Tuesday, June 7, 2011

The F-Bomb

Jimmy Conway:  They whacked him.  They f***in' whacked him.
    Henry Hill:  Aw, f***.

I love the f-word.  I love it when modified by the words "mother" and "me."  I love it when combined with suffixes like -er, -ing, and -you.  Because I'm Italian, I love the Italian version: f****la!  I love saying "f*** off" in Italian:  vaff****lo!

I'm confident EVERY Italian loves the f-word as much as I do.  It's is something so deeply encoded into Italian heritage that I'm sure it's most commonly an Italian baby's first word.

During the scene in Goodfellas when Tommy is incited to kill Billy Batts, I count about seventeen f-bombs.  It's only a couple minutes but the profuse usage of the f-word amounts to approximately ten percent of that short dialogue.  The Internet Movie Database calculates that the f-word occurs 296 times, half of which are said by Joe Pesci's character, averaging 2.04 f-bombs per minute.  Italians love the f-bomb. It's perfect with its crescendoeing /f/ and hard /ck/ sounds.


When I was five, I asked my mother to demonstrate for me the correct way to write the letter "f" in cursive as she lost herself in The Days of Our Lives.  Unsuspecting of her innocent young babe, she presented, I practiced.  Then, I asked her to teach me a "u" in script.  She presented, I practiced. Calculating my strategy so as not to give myself away, I inquired about writing "k," innocently skipping over "c."  Without breaking her concentration on the soap, my mother quietly but definitively stated, "Adam, knock it off."

I went to play with my G.I. Joe figures so I could pretend to have them say the f-word.

There is absolutely no word like it. No word relieves such anger or stress quite like "f***."  It is so versatile that not only does it sufficiently act as a frustration reducer but it conveys disbelief, disgust, hatred, and pain.  Add the gerund ending and you have a wonderfully illustrative adjective with which you may adequately describe someone you vehemently detest.  I love the f-word!

So, why have I censored it every time it occurs in this post, even when it occurs in quotation?

I have a two-year-old who magically repeats all the words she's not supposed to say until she is old enough to control the impulse to speak such language.  Apparently, the physical ability to demonstrate this restraint doesn't occur until between ages 21 and 25 when the pre-frontal cortex fully develops, thus activating impulse control.  Anyone not of age is prohibited from cursing.

I can't even say "shoot" without my daughter repeating it.  I could say, "I can't believe I just drove all the way to the stupid supermarket and forgot the stinking milk," and all she'll hear and repeat, despite the fact that she is more than capable of reciting that entire statement, would be the words "stupid" and "stinking."  For a time, I thought she was actually saying "F*** it" in response to my direction to stop playing with her Little People farm animal set.  I denied to my wife that I ever uttered such obscenities in her presence.  I handled it perfectly:  denial.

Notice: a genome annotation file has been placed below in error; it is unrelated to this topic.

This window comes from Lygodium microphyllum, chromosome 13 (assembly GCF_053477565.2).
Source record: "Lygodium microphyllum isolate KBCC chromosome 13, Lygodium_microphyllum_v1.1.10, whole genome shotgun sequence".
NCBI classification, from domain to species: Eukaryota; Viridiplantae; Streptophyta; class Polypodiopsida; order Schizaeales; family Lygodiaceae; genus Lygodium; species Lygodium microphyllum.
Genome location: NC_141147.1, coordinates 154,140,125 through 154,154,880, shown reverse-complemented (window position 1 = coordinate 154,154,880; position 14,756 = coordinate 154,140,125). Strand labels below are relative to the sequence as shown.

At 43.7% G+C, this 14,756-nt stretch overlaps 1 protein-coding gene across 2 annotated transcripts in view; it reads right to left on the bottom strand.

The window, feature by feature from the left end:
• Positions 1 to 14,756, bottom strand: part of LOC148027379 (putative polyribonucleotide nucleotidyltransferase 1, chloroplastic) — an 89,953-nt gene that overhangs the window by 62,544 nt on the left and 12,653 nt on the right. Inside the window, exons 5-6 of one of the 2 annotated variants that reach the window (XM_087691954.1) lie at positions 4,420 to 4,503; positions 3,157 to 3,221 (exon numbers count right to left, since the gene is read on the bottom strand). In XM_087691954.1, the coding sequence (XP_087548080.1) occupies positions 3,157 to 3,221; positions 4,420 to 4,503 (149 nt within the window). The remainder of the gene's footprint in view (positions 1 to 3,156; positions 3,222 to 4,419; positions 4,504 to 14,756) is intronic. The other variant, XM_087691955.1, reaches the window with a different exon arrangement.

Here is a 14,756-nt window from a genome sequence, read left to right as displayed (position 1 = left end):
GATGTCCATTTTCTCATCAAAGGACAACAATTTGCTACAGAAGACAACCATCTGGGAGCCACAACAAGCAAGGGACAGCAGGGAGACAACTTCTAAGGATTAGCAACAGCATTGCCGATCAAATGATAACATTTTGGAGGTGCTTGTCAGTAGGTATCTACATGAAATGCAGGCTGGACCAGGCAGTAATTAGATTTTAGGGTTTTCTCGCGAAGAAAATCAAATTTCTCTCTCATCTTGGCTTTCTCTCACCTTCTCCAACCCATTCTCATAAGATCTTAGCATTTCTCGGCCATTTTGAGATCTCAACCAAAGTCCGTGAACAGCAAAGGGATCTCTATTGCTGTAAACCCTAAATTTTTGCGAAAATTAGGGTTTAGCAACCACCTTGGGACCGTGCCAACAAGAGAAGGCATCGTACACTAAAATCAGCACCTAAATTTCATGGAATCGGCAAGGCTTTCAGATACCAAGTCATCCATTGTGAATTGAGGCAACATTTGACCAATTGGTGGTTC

So now, the one word I love, the word that relieves all stress, that sufficiently expresses my frustration, that facilitates the successful completion of IKEA furniture assembly, that accurately informs the driver in front of me of their actual speed, that notifies my wife that we don't have enough money to pay the fuel bill, that one single-most favored word by my people, I can no longer say.

Even if I say it in Italian, she'll try to teach it to her three-month-old sister.


Asterisks do not suffice... I want to yell it from my car as I drive down I95 in Thanksgiving traffic, out the window at the deer eating my hostas, at the f***nose who owned my house before me and allowed it to become infested with carpenter ants.

I suppose, however, sacrifices must be made in the rearing of a healthy human being.  I'll need to curb my enthusiasm for another 27 years, until my youngest is well into the age of majority.  I'll just need to not be Italian until then.  Either that or avoid stubbing my toe.

No more kids, honey... I'm not sure I can make it.


  1. I completely agree about the F-word! Nothing feels better than screaming F*CK when you stub your toe!

  2. When my son and his friend were about 8 they badly wanted to watch Robocop. The friends mum and I weren't so sure - given the graphic violence in the film and the fact that our boys loved to play fight as it was.
    However they sneaked a copy from a friend and watched it anyway.
    How did we know ?
    Not because the playfighting got worse, no, because they suddenly started calling each other motherfucker at every opportunity.